|Attorney Haga. H. T. French photo.|
At the age of twenty, he had a job as school Principal in Wisconsin. In 1894, he graduated from Indiana’s Valparaiso University. (He later received a master’s degree from the school.)
After graduation, he moved to Idaho as the school Principal in Salmon City. He spent two years there, two years in a similar position at Glenns Ferry, and became Principal of Boise High School in 1898. His tenure followed a period of dramatic growth in the Boise student population. In 1894 and then again two years later, Boise City had added new facilities to its system.
For many years, Haga had filled his spare time reading law in local attorneys' offices. During the summers, he traveled East to study in various law schools. Thus, concurrent with his move to Boise, he qualified for the Idaho bar. In time he would earn the right to argue cases in the Supreme courts of Idaho, Oregon, Washington, and Indiana, as well as Federal courts in those states … and the U. S. Supreme Court.
In 1901, Oliver resigned from the Boise school to go into the law full time. He joined Judge James H. Richards, a former Boise mayor, in the firm of Richards & Haga. In little more than a decade, Richards & Haga developed a client list that included the Idaho branches of some of the largest financial and investment companies in the United States. Haga himself became a nationally-known authority on irrigation and water law, a hugely important specialty in the arid Western states.
In early 1926, Haga was appointed as one of two Idaho members of the Advisory Commission for the The SesquiCentennial International Exposition. The Exposition, a world’s fair held in Philadelphia, commemorated the signing of the Declaration of Independence. It opened at the end of May, was officially dedicated on July 4th, and ran through November.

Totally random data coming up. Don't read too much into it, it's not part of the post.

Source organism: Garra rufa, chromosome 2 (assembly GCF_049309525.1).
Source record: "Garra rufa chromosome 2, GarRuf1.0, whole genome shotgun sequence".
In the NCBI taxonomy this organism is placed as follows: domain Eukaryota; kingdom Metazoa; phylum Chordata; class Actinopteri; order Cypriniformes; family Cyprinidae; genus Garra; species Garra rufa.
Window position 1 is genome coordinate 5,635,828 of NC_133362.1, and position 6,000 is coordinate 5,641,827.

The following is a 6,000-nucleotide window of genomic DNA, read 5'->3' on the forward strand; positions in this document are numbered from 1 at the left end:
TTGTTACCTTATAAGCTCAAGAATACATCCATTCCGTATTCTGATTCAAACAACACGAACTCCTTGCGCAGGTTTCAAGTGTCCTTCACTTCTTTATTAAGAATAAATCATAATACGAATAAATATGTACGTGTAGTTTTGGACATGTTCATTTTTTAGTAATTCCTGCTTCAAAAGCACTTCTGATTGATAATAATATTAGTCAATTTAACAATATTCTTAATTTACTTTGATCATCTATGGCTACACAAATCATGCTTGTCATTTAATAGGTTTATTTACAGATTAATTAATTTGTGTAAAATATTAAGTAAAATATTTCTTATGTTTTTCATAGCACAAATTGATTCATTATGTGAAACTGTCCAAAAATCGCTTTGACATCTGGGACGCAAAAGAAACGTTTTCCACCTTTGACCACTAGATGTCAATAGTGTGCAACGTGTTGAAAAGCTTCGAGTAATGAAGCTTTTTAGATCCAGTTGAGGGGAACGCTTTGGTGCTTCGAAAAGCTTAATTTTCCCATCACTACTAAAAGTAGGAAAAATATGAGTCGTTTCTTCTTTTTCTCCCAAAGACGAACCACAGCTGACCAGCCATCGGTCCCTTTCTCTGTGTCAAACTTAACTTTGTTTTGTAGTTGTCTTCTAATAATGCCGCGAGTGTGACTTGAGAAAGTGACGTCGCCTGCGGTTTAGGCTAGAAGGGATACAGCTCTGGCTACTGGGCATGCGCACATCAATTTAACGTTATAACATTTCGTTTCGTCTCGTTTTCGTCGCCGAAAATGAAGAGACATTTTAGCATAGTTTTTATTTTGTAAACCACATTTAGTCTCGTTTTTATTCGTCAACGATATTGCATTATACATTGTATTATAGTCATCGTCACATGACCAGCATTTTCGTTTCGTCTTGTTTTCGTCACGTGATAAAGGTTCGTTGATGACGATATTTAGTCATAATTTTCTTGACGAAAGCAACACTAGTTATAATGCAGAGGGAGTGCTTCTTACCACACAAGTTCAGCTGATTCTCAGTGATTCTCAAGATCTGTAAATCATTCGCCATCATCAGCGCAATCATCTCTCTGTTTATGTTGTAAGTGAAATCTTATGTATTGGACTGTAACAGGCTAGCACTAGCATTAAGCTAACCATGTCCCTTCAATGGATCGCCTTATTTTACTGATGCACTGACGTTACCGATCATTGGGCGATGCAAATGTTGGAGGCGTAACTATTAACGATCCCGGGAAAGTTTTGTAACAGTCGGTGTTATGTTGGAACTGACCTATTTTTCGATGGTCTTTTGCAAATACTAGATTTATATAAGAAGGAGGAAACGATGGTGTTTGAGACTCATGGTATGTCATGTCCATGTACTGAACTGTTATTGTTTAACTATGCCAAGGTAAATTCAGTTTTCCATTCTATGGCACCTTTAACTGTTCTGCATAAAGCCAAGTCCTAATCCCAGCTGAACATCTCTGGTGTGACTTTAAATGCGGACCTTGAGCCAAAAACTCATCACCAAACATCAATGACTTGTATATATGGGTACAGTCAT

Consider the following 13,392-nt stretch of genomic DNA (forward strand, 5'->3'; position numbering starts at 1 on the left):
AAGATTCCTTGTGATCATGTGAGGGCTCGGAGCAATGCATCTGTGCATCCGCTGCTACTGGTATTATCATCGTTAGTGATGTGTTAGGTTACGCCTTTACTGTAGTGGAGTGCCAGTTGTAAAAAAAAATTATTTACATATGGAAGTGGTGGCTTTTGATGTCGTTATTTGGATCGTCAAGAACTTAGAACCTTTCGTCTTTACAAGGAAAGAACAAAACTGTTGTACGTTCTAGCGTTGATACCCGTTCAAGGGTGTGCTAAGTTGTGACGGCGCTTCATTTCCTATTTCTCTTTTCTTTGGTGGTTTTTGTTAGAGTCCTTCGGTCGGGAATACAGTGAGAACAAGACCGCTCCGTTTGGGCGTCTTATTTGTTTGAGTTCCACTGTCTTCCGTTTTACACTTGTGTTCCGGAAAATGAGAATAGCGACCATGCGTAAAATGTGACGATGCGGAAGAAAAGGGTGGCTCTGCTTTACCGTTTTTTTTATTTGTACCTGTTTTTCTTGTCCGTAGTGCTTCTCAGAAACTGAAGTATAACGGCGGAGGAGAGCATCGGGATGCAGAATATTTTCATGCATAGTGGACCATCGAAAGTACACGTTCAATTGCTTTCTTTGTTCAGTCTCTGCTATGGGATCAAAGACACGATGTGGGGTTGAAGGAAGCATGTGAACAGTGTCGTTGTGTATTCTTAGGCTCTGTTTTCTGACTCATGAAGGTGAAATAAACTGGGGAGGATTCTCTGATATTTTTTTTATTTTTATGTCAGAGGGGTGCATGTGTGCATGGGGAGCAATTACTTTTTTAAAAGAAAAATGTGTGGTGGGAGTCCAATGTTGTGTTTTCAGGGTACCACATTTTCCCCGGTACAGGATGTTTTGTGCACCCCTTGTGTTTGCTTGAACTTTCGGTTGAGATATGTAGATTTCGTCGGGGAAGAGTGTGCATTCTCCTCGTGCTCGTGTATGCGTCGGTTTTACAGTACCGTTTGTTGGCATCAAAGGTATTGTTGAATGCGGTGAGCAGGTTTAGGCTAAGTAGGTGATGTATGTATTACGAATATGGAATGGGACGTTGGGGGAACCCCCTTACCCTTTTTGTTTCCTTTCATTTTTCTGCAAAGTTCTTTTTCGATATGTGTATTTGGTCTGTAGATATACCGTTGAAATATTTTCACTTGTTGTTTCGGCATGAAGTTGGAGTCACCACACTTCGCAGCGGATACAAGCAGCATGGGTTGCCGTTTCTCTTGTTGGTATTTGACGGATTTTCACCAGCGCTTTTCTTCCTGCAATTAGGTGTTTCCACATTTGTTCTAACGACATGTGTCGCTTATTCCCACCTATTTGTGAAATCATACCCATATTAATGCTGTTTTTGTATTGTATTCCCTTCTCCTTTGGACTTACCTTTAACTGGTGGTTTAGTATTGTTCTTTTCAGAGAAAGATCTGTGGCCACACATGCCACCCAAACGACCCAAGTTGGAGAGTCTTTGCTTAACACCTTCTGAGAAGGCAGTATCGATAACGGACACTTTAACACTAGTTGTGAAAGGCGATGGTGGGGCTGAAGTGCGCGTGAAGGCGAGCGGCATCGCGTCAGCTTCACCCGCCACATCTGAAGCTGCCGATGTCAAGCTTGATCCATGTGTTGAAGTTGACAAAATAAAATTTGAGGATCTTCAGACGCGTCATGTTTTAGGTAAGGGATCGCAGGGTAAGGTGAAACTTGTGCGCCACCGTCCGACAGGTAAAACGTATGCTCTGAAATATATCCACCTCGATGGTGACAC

Haga developed extensive business and property holdings in the Boise Valley, across southern Idaho, and even into Montana. As a sideline, he became a “gentleman farmer” and rancher in the Boise Valley, where he bred registered shorthorn cattle.
|BJC Administration Building, ca 1955.|
Albertsons Library Digital Collections.
Haga never lost his interest in education. He had a long tenure on the Boise school board, including several years as board president, and also served on the Board of Trustees of the Idaho Industrial Training School. The Training School was a rehabilitation center for juvenile offenders.
From 1934 through 1939, Haga responded to an educational crisis in his adopted home town: the preservation of the fledgling Boise Junior College. The detailed story is beyond the scope of this blog. To summarize: Oliver not only Chaired the Board of Directors that managed the school, but he also shepherded a “junior college bill” through the legislature. That law, signed in February 1939, provided for more reliable school funding.
Haga passed away in 1943. Eight years later, the BJC Administration Building was designated the Oliver O. Haga Hall, although, the Boise State archives note, it was “rarely called by that name.”
|References: [French], [Hawley], [Illust-State]|
|Erastus Long Austin, Odell Hauser, The Sesqui-Centennial International Exposition, Reprint Edition, Arno Press, Inc., New York (1976).|
|Eugene B. Chaffee, Boise College, An Idea Grows, Printing by Syms-York Company, Boise (© Eugene B. Chaffee 1970).|